- The Washington Times - Sunday, January 12, 2003

JERUSALEM Senior officials of Israeli Prime Minister Ariel Sharon's ruling Likud party are pressing for his son to be dropped as a candidate in the elections this month to limit damage from the continuing row over charges of financial impropriety.
The prospect of Mr. Sharon's securing an easy victory dimmed last week following controversy over a $1.5 million loan paid to his family during his 1999 leadership campaign. The row and Mr. Sharon's handling of it have led to a sharp decline in the party's popularity in opinion polls ahead of the Jan. 28 vote.
Behind the scenes, alarmed Likud officials have turned against Omri Sharon, who is number 27 on the party's list for parliament, and who, with his younger brother Gilad, emerged at the center of the controversy last week.
The disputed loan was from Cyril Kern, a British fashion magnate and long-standing friend of the Sharon family who now lives in South Africa. The money was transferred to a joint bank account held by Omri and Gilad, after Mr. Sharon was forced to repay illegal campaign contributions to other supporters.
"People in the party were already unhappy that Sharon had got his son so high on the candidate list. Now, some want him to be sacrificed as a gesture to the voters," a senior Likud member of parliament said. "Although it could appear as an admission of guilt, colleagues are saying that something must be done and done fast."
Another Likud official told the Ha'aretz newspaper: "Sharon junior is perceived by many to be responsible for the troubles his father and the Likud party are facing. His resignation might be able to change the trend, though it might be too late."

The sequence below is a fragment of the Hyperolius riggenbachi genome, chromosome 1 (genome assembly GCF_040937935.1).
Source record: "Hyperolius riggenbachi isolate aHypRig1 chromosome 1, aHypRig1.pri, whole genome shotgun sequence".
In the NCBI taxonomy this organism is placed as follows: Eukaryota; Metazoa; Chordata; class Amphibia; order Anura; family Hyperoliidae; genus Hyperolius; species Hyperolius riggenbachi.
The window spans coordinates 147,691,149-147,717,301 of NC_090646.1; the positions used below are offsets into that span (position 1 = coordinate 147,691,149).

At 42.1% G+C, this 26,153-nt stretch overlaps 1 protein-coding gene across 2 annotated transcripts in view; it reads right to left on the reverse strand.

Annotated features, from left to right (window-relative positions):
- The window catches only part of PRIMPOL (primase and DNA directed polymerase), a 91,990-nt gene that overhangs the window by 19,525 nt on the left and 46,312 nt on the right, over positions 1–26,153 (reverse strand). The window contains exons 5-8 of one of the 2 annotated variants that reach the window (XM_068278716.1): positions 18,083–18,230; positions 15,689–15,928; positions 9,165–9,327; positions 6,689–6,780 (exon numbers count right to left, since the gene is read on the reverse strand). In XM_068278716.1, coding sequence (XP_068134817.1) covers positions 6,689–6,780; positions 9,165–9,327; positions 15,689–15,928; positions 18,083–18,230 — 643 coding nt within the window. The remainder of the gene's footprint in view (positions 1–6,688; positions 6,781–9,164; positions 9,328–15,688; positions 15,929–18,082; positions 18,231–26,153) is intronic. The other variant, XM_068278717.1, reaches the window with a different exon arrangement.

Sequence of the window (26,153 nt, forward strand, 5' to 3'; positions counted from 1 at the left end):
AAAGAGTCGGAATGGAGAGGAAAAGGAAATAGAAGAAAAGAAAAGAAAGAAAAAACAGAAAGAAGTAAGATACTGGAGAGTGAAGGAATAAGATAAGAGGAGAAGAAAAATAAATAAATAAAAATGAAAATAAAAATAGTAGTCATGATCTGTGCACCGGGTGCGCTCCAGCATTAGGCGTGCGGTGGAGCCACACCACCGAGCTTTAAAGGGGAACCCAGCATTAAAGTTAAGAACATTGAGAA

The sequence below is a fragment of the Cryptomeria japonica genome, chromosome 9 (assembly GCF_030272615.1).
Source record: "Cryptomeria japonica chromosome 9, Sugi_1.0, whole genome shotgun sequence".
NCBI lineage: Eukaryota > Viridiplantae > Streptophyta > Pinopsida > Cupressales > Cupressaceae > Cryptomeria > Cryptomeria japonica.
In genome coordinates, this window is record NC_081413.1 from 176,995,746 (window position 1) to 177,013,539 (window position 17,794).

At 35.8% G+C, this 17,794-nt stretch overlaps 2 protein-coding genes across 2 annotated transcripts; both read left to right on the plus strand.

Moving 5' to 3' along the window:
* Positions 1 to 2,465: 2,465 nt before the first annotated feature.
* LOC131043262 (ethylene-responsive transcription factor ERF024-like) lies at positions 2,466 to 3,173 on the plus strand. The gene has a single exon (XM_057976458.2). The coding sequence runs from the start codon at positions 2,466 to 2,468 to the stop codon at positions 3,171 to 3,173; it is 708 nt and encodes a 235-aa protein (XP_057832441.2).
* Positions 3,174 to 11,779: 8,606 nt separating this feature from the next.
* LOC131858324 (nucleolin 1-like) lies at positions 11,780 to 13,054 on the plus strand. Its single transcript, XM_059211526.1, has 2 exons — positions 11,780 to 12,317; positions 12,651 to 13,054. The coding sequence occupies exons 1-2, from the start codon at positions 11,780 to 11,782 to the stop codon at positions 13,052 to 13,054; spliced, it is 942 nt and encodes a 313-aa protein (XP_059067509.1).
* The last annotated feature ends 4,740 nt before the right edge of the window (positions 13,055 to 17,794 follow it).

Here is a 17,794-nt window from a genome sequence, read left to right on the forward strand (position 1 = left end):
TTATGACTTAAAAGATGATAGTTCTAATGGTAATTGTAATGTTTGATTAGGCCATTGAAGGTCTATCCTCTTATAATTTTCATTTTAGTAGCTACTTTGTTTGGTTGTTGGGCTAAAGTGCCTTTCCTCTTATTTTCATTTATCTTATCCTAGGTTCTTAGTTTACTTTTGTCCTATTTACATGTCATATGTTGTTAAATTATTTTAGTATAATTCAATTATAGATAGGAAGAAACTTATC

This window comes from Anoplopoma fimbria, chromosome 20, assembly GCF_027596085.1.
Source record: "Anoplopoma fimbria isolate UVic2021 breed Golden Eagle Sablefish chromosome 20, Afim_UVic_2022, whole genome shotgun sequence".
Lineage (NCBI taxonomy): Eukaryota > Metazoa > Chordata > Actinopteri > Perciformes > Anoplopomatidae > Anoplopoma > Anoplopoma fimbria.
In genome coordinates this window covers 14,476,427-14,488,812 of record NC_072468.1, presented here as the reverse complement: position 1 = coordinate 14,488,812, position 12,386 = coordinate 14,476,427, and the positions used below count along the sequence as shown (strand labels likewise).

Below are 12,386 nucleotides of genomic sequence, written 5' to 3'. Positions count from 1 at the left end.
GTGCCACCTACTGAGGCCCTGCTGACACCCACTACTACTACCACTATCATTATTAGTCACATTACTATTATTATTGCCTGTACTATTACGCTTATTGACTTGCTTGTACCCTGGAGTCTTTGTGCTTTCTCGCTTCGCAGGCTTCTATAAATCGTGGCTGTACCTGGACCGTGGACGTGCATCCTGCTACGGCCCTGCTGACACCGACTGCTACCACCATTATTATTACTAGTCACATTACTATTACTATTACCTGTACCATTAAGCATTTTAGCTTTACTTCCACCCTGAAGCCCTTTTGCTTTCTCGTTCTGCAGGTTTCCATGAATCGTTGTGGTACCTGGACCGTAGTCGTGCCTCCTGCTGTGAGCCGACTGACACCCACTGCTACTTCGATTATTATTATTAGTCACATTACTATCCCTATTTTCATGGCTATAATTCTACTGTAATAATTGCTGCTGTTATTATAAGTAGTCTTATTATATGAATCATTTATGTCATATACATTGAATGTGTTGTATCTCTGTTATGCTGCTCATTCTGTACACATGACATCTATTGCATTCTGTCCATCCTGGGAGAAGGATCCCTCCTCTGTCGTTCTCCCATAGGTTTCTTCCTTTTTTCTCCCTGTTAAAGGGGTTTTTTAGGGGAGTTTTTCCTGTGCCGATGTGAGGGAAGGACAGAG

On Thursday, Mr. Sharon was forced to address the nation about the controversy but suffered the ignominy of a judge's ordering television stations to pull the plug on the speech midway through it because of strict rules governing election broadcasting.
Mr. Sharon appeared to offer up different versions of the loan story last week and deflected attention onto his sons by claiming that they handled his finances. Now, both Omri and Gilad face questioning by police over the loan affair.
According to the latest polls, Likud has lost about one-third of its support over the past month, and 31 percent of voters said that they no longer believe Mr. Sharon is fit to be prime minister.
The disarray has become a gift to Amram Mitzna, the Labor opposition leader, who has sought to capitalize on events by portraying himself as an anti-corruption crusader. Mr. Mitzna, a former general, has sought to cast Mr. Sharon as a "Godfather" figure presiding over a mafiosi government.
The latest opinion polls suggest that Likud will struggle now to form a conservative coalition government while, for the first time, Labor is seriously claiming it could preside over a center-left coalition government after the elections.
Victory by Mr. Mitzna would change the course of events in the Middle East dramatically. He advocates a unilateral pullback from many Jewish settlements on the West Bank and the reopening of talks with the Palestinians.
However, political analysts have warned that Mr. Sharon should not be counted out prematurely. Some projections show him able to scrape together a coalition in the 120-member Knesset (parliament) with a bare majority of 61.

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